I’m sure part of this confidence just comes from writing more books, and seeing what works and feels best for that particular story. And I know I can always choose a path, and then change it in revisions if I want. But what about those writers who just follow their intuition/inspiration, and it works for them the first time?? It seems that confidence comes from the writer themselves; it’s something inherent and unshakeable in them. And I guess I feel like I don’t have that? (At least not yet?)
I’m constantly second-guessing everything, and afraid that I’ve not done it right (whatever IT is). Is part of this probably the result of my anxiety and life-long fear of making mistakes/doing things wrong? Absolutely. Could some of it be from what I’m now suspecting is my ADHD-brain as well? Probs. (Side note: thank you to the self-diagnosis ADHD-ers on Twitter, who have been helping me see how my brain isn’t broken, but might actually be fighting ADHD. . .) So how do I silence all the doubt gremlins in my head and just be satisfied with my stories?
I know I can’t rely on external feedback, and that I need to cultivate that validation within myself, internally, and build that self-confidence as I go. But I guess I’m embarrassed to admit that I’m in my 30s now, and I still feel like an awkward middle-schooler trying to figure out where she fits in to everything. And what she’s supposed to do with her one wild and precious life.
Now, don’t get me wrong, I’m an INFJ Scorpio and I love all of these deep existential questions, but I would also love some answers, or certainty, or confidence to go with them too. Maybe?
I suppose it’s no surprise that this neurosis appears in my writing too. But looking back at my Venice book, and how I let it marinate for years before actually beginning it, I think that made it the most confident and assured draft I’ve ever written. Maybe I need to take what I’ve learned from it and go back to my other WIPs and try the same approach (with an outline or two as well. . .)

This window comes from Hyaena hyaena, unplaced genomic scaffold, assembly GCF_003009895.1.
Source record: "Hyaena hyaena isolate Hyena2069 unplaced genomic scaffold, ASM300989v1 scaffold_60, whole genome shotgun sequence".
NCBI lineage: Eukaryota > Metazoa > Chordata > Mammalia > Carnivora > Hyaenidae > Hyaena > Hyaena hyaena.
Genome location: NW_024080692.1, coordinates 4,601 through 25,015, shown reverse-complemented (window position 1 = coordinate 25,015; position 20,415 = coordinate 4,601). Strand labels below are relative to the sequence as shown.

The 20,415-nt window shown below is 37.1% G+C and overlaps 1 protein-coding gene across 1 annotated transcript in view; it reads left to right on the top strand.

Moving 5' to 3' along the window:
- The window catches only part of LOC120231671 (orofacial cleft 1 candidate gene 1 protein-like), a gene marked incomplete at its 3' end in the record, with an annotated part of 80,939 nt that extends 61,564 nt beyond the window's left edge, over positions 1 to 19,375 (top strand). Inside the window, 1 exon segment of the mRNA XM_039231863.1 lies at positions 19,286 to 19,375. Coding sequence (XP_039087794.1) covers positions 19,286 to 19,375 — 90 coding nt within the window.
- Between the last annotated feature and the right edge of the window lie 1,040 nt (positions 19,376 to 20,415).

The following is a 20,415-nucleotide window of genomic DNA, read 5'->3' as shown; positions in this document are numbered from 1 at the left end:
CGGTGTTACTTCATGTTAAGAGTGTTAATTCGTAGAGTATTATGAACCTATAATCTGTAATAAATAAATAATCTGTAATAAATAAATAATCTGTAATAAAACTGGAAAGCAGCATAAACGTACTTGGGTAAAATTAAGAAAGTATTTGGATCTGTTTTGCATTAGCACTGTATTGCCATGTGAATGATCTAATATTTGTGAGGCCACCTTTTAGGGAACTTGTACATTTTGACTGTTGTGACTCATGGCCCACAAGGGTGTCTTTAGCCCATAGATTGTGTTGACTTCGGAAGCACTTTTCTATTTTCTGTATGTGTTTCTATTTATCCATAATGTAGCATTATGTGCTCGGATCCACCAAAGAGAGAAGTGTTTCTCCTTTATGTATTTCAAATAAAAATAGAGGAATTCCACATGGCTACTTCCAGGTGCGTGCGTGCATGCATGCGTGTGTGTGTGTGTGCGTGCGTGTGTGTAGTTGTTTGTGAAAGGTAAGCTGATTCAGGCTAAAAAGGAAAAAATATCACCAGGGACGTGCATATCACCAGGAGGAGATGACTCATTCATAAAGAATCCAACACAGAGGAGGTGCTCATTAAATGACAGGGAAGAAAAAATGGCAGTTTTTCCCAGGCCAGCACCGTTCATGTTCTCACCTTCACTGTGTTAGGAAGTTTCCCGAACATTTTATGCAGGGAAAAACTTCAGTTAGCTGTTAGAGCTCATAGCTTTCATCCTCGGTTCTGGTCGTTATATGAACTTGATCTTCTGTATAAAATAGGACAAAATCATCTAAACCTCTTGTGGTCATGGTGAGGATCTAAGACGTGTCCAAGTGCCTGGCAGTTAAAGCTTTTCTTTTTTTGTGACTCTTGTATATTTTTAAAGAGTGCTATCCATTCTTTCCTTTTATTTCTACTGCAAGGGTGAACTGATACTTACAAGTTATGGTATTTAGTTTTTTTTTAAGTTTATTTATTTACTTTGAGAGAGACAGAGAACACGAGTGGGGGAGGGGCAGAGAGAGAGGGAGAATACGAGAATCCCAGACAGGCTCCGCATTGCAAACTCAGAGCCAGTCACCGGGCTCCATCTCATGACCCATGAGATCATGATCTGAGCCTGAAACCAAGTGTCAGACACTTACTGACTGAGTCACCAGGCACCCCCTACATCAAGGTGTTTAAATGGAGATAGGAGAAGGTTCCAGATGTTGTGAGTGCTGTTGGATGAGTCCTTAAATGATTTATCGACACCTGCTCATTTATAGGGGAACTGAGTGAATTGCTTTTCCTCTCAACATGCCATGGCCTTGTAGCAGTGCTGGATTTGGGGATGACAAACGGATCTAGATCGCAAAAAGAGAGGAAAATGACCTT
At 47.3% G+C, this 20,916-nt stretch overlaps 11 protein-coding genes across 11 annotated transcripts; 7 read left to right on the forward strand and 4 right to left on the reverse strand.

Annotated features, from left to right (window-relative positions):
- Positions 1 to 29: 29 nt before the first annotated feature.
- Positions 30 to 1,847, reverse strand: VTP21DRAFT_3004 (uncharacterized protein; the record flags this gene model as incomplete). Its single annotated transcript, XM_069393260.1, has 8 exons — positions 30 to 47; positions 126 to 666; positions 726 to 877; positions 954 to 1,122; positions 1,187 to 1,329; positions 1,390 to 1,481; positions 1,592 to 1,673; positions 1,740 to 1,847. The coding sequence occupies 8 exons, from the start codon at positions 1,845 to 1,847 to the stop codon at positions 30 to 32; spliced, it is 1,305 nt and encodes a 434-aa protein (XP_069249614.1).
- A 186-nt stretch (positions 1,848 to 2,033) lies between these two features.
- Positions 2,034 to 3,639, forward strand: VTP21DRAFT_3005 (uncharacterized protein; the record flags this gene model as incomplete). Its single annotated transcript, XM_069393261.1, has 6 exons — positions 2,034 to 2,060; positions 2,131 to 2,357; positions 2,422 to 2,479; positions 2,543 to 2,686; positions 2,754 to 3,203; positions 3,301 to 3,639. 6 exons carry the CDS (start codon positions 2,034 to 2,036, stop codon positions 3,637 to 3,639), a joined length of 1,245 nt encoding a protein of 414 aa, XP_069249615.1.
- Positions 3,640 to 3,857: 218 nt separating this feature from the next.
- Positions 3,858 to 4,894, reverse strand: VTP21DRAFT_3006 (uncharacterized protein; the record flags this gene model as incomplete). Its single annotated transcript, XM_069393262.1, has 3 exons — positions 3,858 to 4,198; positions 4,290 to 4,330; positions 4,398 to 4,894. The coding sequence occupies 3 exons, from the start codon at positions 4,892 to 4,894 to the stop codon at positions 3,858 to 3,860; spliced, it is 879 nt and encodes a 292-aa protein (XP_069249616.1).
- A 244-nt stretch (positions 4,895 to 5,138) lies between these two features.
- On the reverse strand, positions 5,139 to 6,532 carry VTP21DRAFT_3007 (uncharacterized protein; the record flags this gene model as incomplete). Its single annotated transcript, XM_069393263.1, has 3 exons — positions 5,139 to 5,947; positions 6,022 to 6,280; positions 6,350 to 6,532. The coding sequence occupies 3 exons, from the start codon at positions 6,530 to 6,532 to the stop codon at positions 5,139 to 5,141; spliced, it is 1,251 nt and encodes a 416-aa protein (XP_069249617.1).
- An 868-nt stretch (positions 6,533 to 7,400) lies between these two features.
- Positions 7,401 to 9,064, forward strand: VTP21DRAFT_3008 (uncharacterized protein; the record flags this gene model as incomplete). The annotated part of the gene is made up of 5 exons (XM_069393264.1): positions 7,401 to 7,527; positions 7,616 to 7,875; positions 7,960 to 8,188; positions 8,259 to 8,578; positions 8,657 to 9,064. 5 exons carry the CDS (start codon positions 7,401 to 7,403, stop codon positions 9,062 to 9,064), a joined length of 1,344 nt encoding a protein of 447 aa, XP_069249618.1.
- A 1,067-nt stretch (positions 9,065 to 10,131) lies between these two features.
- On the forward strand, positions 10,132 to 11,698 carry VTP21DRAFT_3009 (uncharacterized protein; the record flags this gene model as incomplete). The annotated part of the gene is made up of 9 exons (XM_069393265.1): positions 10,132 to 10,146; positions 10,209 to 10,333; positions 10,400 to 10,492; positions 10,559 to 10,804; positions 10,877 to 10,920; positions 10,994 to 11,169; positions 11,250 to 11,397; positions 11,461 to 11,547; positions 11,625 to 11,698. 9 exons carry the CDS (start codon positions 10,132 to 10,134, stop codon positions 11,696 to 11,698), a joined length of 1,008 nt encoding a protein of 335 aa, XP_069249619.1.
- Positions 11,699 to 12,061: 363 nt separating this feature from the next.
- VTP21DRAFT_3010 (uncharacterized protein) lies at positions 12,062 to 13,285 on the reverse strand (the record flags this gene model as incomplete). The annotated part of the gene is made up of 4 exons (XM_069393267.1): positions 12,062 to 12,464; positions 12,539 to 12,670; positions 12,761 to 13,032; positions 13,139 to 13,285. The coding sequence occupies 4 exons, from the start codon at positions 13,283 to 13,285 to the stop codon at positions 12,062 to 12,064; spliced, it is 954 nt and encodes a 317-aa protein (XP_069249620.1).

Beyond my ridiculous spirals into self-doubt about my writing, there have been some lovely quiet moments with my partner over the past year and the Christmas holidays that I do want to remember. I loved watching a movie or TV show each night with him, and especially rewatching the Lord of the Rings (extended editions, of course!) with him and my family over zoom. My siblings and I used to marathon them every year in those gloriously sugar-hazy days between Christmas and New Year’s when we were younger, so I love that my partner and I are incorporating it into our own holiday traditions, even despite this mess of a year. We’ve been setting ourselves little things to look forward to each day, and it’s helped me keep my chin up, instead of staying in bed and giving in to the brain weasels. It’s amazing how just having one tiny thing each day to do, to work on, to even look forward to, can mean so much nowadays. Everything is so much simpler now, and set into starker relief.
I’m going to carry that into the new year with me, along with all the wonderfully vulnerable and honest and brave sentiments woven throughout the Lord of the Rings that I definitely needed reminding of—that friendship and love can endure despite horrible times, that all we can do is decide what to do with the time that is given to us, and that there is good in the world worth fighting for.
It’s sappy, but hey, at this point I’m just grateful, and hoping to take what I’ve learned this past year into the new one with me.
As always, thanks for reading and being there. I hope you’re all doing ok, whatever that means for you.
Sending all the new year wishes,